Global Health Pathway
for Residents and Fellows

A Program in Partnership With Duke Global Health Institute

The Global Health Pathway provides Duke residents and fellows opportunities for intensive global health training.

Trainees integrate Master of Science in Global Health (MSc-GH) didactics with mentored research tailored to her/his specialty area. The most recent cohort of five new trainees joined the program in mid-2016 and include the program’s first global health - pediatric cardiology fellow and the first residents to work at sites in India and Thailand. They join the program’s five current trainees who are working on projects ranging from cardiac rehabilitation in Kenya to novel means of assessing fetal distress during obstetric labor in Tanzania. 

The Pathway

Departments1. Medicine 3. Obstetrics & Gynocology4. Pediatrics5. Psychiatry6. Radiation Oncology • General Medicine • Cardiology • Infectious Diseases • Pulmonary and Critical Care 2. Surgery • Emergency Medicine • General Surgery • NeurosurgeryGH Training (18-24mos)MSc-Global Health (9.5 mo)GH Research (8-14 mo)+Clinical Service (2.5-6 mo)+FutureAcademic AppointmentNIH/CDCService-Oriented OrganizationsSubspecialty Training

"For anyone who has ever worked in a resource-limited country, you know that nothing ever goes the way you plan. Rules suddenly change or visa applications go astray, your planned budget increases exponentially when trying to hire research assistants, your research assistants don’t speak English, the electricity surges and causes your very expensive equipment to explode, the lights go out in the OR as you suture the uterine artery on a hysterectomy, or you just get malaria."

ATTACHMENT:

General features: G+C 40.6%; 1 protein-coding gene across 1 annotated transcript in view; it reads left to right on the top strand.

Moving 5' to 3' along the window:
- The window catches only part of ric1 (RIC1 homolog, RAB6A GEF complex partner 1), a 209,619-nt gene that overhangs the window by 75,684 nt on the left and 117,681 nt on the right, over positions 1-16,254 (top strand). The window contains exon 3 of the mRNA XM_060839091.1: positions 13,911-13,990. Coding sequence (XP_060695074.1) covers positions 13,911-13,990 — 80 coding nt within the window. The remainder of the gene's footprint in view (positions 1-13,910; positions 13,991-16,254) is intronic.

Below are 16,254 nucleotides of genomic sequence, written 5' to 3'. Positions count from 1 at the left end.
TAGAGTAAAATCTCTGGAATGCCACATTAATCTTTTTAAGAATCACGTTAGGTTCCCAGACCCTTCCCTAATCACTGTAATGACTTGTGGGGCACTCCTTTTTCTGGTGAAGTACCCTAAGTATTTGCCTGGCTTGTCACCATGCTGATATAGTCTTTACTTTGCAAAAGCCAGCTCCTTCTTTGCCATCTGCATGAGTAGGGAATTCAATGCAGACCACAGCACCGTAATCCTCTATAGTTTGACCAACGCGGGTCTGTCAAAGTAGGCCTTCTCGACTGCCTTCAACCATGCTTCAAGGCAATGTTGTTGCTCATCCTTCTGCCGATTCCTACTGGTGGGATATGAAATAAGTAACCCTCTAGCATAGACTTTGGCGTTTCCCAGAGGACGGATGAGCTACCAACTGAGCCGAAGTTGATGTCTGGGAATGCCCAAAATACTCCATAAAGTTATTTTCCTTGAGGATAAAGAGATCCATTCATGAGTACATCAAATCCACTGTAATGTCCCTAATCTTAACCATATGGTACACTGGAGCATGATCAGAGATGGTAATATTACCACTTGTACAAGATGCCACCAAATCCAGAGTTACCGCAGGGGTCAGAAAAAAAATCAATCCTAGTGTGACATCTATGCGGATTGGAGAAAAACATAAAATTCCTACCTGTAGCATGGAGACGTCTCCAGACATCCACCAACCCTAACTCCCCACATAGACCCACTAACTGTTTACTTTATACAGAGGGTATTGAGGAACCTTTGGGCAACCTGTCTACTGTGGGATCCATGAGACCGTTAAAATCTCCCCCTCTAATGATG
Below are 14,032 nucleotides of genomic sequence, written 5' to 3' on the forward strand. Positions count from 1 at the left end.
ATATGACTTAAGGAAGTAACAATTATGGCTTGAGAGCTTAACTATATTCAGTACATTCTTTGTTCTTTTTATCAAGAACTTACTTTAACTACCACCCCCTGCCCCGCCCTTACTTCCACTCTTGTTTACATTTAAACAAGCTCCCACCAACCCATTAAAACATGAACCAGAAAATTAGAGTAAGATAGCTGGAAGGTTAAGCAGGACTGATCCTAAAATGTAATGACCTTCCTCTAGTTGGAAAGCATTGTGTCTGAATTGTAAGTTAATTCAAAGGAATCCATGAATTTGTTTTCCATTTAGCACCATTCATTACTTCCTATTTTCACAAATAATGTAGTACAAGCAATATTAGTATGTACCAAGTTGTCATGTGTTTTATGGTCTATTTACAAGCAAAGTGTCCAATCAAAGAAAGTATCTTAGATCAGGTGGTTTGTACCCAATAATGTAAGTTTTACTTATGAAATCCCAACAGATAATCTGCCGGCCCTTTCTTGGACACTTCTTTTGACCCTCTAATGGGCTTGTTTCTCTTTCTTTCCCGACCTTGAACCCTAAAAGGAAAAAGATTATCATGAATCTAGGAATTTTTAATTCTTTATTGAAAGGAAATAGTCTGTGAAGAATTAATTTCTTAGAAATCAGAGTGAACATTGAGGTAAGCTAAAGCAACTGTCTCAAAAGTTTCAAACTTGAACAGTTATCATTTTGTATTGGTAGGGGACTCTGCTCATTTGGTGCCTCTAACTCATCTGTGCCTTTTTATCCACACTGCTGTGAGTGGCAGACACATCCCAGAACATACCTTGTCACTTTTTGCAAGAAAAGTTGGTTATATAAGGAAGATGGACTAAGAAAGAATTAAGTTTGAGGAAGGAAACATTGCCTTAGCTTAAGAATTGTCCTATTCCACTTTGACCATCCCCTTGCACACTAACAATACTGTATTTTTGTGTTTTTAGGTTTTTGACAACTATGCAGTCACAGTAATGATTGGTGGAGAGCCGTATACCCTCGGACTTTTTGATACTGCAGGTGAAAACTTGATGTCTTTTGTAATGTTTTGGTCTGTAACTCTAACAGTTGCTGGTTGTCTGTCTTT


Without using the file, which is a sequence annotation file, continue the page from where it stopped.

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GHP Partners

“Rheumatic heart disease with multiple affected valves and significant congenital heart disease patients fill the clinic. The lesions are so severe that I usually know the diagnosis before the stethoscope comes out of my pocket. By placing my hand on the child’s chest or wrist, I can feel the diastolic thrill of mitral stenosis or Corrigan’s pulse of aortic insufficiency, for example. During many cases, I ask the clinical officer joining me in clinic for language, cultural, and system translation to begin discussing the need for surgery with the family as I bring my stethoscope to my ears.”

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Program Impact

Non-communicable diseasesGlobal CancerHealth SystemsGlobal Health TrainingCardiovascular diseasesEnvironmental healthMaternal and child healthInfectious diseasesMental healthInjury3223205378847

Global Health Research Areas in Scholarly Output of Trainees

23
23 Residents and Fellows Graduates
149
Publications
70+
Percent of Gradate Recipients of Fogarty Global Health Fellowship

Duke Global Health : Laura Lewandowski